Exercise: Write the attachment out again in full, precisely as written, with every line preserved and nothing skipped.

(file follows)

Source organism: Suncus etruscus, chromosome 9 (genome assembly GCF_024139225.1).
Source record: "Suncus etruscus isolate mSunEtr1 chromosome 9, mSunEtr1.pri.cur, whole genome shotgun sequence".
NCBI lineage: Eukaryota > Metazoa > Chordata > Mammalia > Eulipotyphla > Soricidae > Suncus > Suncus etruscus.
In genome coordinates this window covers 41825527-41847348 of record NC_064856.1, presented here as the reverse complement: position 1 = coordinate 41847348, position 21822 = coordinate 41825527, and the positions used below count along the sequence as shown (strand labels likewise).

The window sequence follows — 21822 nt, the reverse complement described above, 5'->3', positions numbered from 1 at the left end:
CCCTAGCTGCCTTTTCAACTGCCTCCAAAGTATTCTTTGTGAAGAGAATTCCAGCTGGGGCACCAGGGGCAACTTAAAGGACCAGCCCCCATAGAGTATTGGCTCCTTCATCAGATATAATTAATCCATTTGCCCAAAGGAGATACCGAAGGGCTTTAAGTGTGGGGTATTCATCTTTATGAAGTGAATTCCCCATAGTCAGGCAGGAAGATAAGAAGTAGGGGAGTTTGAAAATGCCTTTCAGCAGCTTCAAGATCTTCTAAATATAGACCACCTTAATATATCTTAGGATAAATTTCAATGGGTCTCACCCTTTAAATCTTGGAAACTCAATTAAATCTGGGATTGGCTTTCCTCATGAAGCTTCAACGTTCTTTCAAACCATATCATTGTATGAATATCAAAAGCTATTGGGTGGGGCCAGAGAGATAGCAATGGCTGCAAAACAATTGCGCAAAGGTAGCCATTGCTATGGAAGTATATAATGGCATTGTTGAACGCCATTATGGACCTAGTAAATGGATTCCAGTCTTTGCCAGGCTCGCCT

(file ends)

Source organism: Suncus etruscus, chromosome 9 (genome assembly GCF_024139225.1).
Source record: "Suncus etruscus isolate mSunEtr1 chromosome 9, mSunEtr1.pri.cur, whole genome shotgun sequence".
NCBI lineage: Eukaryota > Metazoa > Chordata > Mammalia > Eulipotyphla > Soricidae > Suncus > Suncus etruscus.
In genome coordinates this window covers 41825527-41847348 of record NC_064856.1, presented here as the reverse complement: position 1 = coordinate 41847348, position 21822 = coordinate 41825527, and the positions used below count along the sequence as shown (strand labels likewise).

The window sequence follows — 21822 nt, the reverse complement described above, 5'->3', positions numbered from 1 at the left end:
CCCTAGCTGCCTTTTCAACTGCCTCCAAAGTATTCTTTGTGAAGAGAATTCCAGCTGGGGCACCAGGGGCAACTTAAAGGACCAGCCCCCATAGAGTATTGGCTCCTTCATCAGATATAATTAATCCATTTGCCCAAAGGAGATACCGAAGGGCTTTAAGTGTGGGGTATTCATCTTTATGAAGTGAATTCCCCATAGTCAGGCAGGAAGATAAGAAGTAGGGGAGTTTGAAAATGCCTTTCAGCAGCTTCAAGATCTTCTAAATATAGACCACCTTAATATATCTTAGGATAAATTTCAATGGGTCTCACCCTTTAAATCTTGGAAACTCAATTAAATCTGGGATTGGCTTTCCTCATGAAGCTTCAACGTTCTTTCAAACCATATCATTGTATGAATATCAAAAGCTATTGGGTGGGGCCAGAGAGATAGCAATGGCTGCAAAACAATTGCGCAAAGGTAGCCATTGCTATGGAAGTATATAATGGCATTGTTGAACGCCATTATGGACCTAGTAAATGGATTCCAGTCTTTGCCAGGCTCGCCT